Huntington's disease can affect the way a person processes new information, learns and remembers new information, organizes and problem solves, focus attention and accurately understand their environment. These changes will not happen at the same time and some people with HD may not experience these changes at all. However, they are commonly experienced over the course of the disease.
Slower thinking—with fewer brain cells working at their best, it takes longer to process to information. As a result, the person with HD may be slower to respond and react.
Harder to remember things, but the memories are still there. When brain cells are damaged, the person with HD has a harder time accessing and organizing their thoughts. Their memories are intact, they just don’t have efficient access to them.
Difficulty with focus – someone with HD may have trouble staying focused on something and they also may have trouble switching their focus to something new. Surprises are unsettling, it’s often hard to multitask; it’s hard to change topics; and easy to stay stuck on the same things.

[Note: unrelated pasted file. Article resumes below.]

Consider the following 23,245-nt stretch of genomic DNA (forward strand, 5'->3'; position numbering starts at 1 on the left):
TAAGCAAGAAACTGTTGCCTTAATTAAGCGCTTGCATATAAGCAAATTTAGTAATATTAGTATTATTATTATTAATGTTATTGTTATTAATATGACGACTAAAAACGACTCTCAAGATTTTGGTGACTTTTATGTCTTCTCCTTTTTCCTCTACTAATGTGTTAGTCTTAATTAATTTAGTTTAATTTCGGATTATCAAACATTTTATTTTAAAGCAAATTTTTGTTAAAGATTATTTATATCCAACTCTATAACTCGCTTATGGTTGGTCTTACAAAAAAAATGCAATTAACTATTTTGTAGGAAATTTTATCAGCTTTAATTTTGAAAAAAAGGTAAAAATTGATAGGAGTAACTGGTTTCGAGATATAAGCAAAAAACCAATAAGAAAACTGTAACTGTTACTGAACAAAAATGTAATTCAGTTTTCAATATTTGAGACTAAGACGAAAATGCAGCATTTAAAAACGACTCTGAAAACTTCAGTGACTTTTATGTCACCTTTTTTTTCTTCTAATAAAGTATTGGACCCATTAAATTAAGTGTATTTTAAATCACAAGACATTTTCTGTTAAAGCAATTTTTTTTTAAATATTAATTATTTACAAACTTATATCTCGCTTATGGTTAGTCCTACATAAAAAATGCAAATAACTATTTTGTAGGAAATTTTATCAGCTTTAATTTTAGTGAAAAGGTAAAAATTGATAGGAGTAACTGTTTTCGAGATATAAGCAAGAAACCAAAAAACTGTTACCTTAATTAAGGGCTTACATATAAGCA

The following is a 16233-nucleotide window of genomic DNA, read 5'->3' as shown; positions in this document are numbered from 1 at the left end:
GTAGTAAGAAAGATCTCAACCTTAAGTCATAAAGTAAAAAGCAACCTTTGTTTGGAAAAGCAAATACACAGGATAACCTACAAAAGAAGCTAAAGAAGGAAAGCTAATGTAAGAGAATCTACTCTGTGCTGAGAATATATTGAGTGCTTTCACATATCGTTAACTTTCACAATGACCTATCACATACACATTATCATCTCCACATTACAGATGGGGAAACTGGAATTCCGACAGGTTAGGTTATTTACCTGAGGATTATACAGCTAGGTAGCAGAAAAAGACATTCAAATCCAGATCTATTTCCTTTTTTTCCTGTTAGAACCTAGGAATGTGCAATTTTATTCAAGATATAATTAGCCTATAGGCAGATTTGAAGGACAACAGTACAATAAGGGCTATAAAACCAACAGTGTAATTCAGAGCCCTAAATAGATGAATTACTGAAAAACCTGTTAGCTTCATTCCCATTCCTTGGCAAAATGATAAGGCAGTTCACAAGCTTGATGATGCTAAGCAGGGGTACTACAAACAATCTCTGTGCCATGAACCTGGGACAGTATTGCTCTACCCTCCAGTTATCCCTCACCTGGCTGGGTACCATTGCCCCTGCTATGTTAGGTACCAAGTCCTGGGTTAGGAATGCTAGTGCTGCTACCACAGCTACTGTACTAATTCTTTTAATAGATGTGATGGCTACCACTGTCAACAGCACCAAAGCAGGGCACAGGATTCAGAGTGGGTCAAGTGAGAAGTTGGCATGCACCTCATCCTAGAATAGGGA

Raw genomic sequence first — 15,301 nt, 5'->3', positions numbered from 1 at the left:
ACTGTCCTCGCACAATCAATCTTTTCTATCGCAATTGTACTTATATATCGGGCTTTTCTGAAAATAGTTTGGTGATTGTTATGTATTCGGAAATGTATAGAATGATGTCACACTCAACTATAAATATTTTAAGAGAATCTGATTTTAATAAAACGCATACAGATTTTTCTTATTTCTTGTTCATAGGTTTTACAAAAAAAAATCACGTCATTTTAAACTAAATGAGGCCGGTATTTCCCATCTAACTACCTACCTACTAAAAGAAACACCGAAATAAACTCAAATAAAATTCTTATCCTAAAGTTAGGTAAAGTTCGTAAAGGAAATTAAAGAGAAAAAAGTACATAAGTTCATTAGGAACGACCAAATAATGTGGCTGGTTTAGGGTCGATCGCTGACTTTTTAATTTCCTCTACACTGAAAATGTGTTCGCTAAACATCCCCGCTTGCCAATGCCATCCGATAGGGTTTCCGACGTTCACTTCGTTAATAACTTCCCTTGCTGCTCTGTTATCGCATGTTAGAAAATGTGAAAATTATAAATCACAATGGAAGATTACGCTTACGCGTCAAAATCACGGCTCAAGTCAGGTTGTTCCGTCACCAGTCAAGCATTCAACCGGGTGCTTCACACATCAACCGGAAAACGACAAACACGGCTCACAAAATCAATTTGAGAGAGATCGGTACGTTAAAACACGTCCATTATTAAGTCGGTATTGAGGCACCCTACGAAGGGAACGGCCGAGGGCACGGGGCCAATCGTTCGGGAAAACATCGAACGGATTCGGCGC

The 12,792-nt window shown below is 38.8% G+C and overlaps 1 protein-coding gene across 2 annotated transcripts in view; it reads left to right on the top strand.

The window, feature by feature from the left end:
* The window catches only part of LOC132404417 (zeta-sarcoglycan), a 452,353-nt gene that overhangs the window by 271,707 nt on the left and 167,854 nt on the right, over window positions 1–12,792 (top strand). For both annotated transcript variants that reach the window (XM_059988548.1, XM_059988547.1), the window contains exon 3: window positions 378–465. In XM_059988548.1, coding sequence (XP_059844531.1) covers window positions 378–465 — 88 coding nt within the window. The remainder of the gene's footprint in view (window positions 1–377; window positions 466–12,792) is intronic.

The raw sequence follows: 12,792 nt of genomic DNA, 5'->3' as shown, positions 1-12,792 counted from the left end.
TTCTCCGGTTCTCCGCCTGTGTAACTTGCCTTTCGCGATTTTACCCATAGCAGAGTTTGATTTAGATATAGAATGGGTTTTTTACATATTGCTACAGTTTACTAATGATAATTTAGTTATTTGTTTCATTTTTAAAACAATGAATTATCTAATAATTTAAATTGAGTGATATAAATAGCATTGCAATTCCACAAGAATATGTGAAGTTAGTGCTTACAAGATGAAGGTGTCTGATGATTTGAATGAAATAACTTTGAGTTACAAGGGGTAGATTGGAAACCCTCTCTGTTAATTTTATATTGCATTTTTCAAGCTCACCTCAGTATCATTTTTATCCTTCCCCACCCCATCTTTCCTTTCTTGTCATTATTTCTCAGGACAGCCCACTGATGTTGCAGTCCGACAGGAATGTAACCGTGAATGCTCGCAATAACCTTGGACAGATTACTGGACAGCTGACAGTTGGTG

Difficulty organizing thoughts and actions—the slowing of thoughts means something that used to be done without thinking about it, now takes a lot of mental effort.
Unable to wait, or extreme impatience—a person with HD can appear selfish, demanding, and egocentric even if that person is usually generous or selfless. The damage to the brain cells makes it increasingly challenging to control impulses and can make a person seem demanding.
Facial Expressions - One of the earliest symptoms of HD is not being able to correctly read someone’s facial expression. For instance, someone might think someone is scared when they are happy or that someone is sad when they look angry. Losing the ability to accurately understand non-verbal cues can harm relationships.